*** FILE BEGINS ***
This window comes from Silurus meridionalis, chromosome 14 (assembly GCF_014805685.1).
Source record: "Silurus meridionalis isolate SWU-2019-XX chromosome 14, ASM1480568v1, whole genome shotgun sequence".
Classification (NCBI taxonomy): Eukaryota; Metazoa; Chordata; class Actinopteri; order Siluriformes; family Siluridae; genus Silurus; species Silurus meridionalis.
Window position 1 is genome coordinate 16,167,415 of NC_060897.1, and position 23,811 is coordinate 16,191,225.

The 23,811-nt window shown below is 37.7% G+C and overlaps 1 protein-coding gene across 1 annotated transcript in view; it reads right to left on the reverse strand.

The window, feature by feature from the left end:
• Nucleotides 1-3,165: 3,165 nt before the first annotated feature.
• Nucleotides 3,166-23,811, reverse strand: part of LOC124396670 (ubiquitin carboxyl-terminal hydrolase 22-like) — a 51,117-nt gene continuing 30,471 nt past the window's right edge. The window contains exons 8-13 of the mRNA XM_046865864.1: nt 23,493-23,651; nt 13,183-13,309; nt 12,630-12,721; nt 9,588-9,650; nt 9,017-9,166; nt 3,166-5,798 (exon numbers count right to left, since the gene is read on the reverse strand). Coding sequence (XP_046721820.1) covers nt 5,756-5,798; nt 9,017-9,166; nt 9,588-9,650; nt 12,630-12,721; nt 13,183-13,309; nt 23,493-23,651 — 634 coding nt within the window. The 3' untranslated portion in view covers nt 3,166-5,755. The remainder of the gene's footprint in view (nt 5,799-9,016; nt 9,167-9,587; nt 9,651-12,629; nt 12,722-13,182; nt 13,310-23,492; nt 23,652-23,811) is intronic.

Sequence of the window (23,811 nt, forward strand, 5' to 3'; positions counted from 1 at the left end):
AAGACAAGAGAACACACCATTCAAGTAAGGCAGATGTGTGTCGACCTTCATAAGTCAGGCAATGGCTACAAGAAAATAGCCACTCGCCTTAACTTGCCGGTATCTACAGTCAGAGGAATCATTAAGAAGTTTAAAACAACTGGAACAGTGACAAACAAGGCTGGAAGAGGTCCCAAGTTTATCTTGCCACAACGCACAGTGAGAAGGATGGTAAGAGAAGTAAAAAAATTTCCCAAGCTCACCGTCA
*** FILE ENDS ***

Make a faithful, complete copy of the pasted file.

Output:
This window comes from Silurus meridionalis, chromosome 14 (assembly GCF_014805685.1).
Source record: "Silurus meridionalis isolate SWU-2019-XX chromosome 14, ASM1480568v1, whole genome shotgun sequence".
Classification (NCBI taxonomy): Eukaryota; Metazoa; Chordata; class Actinopteri; order Siluriformes; family Siluridae; genus Silurus; species Silurus meridionalis.
Window position 1 is genome coordinate 16,167,415 of NC_060897.1, and position 23,811 is coordinate 16,191,225.

The 23,811-nt window shown below is 37.7% G+C and overlaps 1 protein-coding gene across 1 annotated transcript in view; it reads right to left on the reverse strand.

The window, feature by feature from the left end:
• Nucleotides 1-3,165: 3,165 nt before the first annotated feature.
• Nucleotides 3,166-23,811, reverse strand: part of LOC124396670 (ubiquitin carboxyl-terminal hydrolase 22-like) — a 51,117-nt gene continuing 30,471 nt past the window's right edge. The window contains exons 8-13 of the mRNA XM_046865864.1: nt 23,493-23,651; nt 13,183-13,309; nt 12,630-12,721; nt 9,588-9,650; nt 9,017-9,166; nt 3,166-5,798 (exon numbers count right to left, since the gene is read on the reverse strand). Coding sequence (XP_046721820.1) covers nt 5,756-5,798; nt 9,017-9,166; nt 9,588-9,650; nt 12,630-12,721; nt 13,183-13,309; nt 23,493-23,651 — 634 coding nt within the window. The 3' untranslated portion in view covers nt 3,166-5,755. The remainder of the gene's footprint in view (nt 5,799-9,016; nt 9,167-9,587; nt 9,651-12,629; nt 12,722-13,182; nt 13,310-23,492; nt 23,652-23,811) is intronic.

Sequence of the window (23,811 nt, forward strand, 5' to 3'; positions counted from 1 at the left end):
AAGACAAGAGAACACACCATTCAAGTAAGGCAGATGTGTGTCGACCTTCATAAGTCAGGCAATGGCTACAAGAAAATAGCCACTCGCCTTAACTTGCCGGTATCTACAGTCAGAGGAATCATTAAGAAGTTTAAAACAACTGGAACAGTGACAAACAAGGCTGGAAGAGGTCCCAAGTTTATCTTGCCACAACGCACAGTGAGAAGGATGGTAAGAGAAGTAAAAAAATTTCCCAAGCTCACCGTCA